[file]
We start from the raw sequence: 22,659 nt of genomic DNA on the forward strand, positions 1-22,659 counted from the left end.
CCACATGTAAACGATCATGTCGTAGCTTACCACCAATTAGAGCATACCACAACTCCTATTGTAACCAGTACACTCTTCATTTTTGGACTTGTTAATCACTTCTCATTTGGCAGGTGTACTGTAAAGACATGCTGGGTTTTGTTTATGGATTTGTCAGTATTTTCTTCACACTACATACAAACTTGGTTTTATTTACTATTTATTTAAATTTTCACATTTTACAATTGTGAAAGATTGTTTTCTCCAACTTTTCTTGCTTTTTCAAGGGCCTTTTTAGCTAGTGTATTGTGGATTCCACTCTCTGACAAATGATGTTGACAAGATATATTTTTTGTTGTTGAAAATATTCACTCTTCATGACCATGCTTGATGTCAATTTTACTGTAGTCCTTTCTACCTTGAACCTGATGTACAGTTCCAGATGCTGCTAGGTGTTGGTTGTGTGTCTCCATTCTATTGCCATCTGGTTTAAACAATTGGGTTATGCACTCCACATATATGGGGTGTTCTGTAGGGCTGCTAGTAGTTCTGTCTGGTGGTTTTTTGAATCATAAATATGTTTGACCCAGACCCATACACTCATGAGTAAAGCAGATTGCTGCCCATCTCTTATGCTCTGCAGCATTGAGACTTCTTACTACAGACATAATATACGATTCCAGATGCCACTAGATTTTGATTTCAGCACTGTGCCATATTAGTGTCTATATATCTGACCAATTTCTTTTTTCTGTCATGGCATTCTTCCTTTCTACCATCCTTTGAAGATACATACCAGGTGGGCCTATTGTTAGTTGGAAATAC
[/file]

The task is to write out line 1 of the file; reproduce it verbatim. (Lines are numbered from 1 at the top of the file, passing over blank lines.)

We start from the raw sequence: 22,659 nt of genomic DNA on the forward strand, positions 1-22,659 counted from the left end.